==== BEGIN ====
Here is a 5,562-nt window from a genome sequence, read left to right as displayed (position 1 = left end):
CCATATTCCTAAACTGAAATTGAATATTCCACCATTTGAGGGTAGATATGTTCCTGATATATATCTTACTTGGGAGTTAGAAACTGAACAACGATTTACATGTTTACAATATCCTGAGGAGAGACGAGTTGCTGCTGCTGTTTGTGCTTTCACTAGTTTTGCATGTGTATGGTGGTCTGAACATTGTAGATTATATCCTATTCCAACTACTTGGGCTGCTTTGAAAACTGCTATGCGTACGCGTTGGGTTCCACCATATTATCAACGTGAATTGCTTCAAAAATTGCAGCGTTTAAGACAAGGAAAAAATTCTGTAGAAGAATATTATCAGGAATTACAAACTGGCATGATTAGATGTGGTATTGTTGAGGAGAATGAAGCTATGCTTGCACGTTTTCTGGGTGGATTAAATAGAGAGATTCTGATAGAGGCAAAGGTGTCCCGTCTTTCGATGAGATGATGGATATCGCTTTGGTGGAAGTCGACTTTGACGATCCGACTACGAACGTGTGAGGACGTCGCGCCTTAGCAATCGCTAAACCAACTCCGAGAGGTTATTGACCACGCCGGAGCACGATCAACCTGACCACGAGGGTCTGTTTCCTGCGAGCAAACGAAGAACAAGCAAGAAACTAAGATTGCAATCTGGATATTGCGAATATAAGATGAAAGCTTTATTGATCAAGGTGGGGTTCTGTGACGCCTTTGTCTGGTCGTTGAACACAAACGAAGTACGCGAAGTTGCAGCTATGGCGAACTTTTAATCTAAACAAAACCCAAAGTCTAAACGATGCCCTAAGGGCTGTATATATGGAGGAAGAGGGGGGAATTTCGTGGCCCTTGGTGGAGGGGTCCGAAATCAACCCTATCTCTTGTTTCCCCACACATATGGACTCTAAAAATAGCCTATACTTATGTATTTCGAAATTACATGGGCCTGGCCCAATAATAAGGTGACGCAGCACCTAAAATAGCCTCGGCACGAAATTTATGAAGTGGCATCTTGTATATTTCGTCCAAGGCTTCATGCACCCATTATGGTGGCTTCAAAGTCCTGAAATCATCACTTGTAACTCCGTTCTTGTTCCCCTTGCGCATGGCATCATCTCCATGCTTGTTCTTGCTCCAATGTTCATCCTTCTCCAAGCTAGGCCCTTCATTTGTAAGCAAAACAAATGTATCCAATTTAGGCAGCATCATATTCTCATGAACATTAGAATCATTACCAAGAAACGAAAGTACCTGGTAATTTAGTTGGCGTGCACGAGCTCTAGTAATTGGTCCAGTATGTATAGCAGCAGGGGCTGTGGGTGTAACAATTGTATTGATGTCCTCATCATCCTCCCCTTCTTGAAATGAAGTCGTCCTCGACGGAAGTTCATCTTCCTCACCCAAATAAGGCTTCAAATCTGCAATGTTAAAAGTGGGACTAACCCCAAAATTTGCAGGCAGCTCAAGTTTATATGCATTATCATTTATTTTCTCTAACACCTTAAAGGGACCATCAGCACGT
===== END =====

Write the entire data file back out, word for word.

Here is a 5,562-nt window from a genome sequence, read left to right as displayed (position 1 = left end):
CCATATTCCTAAACTGAAATTGAATATTCCACCATTTGAGGGTAGATATGTTCCTGATATATATCTTACTTGGGAGTTAGAAACTGAACAACGATTTACATGTTTACAATATCCTGAGGAGAGACGAGTTGCTGCTGCTGTTTGTGCTTTCACTAGTTTTGCATGTGTATGGTGGTCTGAACATTGTAGATTATATCCTATTCCAACTACTTGGGCTGCTTTGAAAACTGCTATGCGTACGCGTTGGGTTCCACCATATTATCAACGTGAATTGCTTCAAAAATTGCAGCGTTTAAGACAAGGAAAAAATTCTGTAGAAGAATATTATCAGGAATTACAAACTGGCATGATTAGATGTGGTATTGTTGAGGAGAATGAAGCTATGCTTGCACGTTTTCTGGGTGGATTAAATAGAGAGATTCTGATAGAGGCAAAGGTGTCCCGTCTTTCGATGAGATGATGGATATCGCTTTGGTGGAAGTCGACTTTGACGATCCGACTACGAACGTGTGAGGACGTCGCGCCTTAGCAATCGCTAAACCAACTCCGAGAGGTTATTGACCACGCCGGAGCACGATCAACCTGACCACGAGGGTCTGTTTCCTGCGAGCAAACGAAGAACAAGCAAGAAACTAAGATTGCAATCTGGATATTGCGAATATAAGATGAAAGCTTTATTGATCAAGGTGGGGTTCTGTGACGCCTTTGTCTGGTCGTTGAACACAAACGAAGTACGCGAAGTTGCAGCTATGGCGAACTTTTAATCTAAACAAAACCCAAAGTCTAAACGATGCCCTAAGGGCTGTATATATGGAGGAAGAGGGGGGAATTTCGTGGCCCTTGGTGGAGGGGTCCGAAATCAACCCTATCTCTTGTTTCCCCACACATATGGACTCTAAAAATAGCCTATACTTATGTATTTCGAAATTACATGGGCCTGGCCCAATAATAAGGTGACGCAGCACCTAAAATAGCCTCGGCACGAAATTTATGAAGTGGCATCTTGTATATTTCGTCCAAGGCTTCATGCACCCATTATGGTGGCTTCAAAGTCCTGAAATCATCACTTGTAACTCCGTTCTTGTTCCCCTTGCGCATGGCATCATCTCCATGCTTGTTCTTGCTCCAATGTTCATCCTTCTCCAAGCTAGGCCCTTCATTTGTAAGCAAAACAAATGTATCCAATTTAGGCAGCATCATATTCTCATGAACATTAGAATCATTACCAAGAAACGAAAGTACCTGGTAATTTAGTTGGCGTGCACGAGCTCTAGTAATTGGTCCAGTATGTATAGCAGCAGGGGCTGTGGGTGTAACAATTGTATTGATGTCCTCATCATCCTCCCCTTCTTGAAATGAAGTCGTCCTCGACGGAAGTTCATCTTCCTCACCCAAATAAGGCTTCAAATCTGCAATGTTAAAAGTGGGACTAACCCCAAAATTTGCAGGCAGCTCAAGTTTATATGCATTATCATTTATTTTCTCTAACACCTTAAAGGGACCATCAGCACGT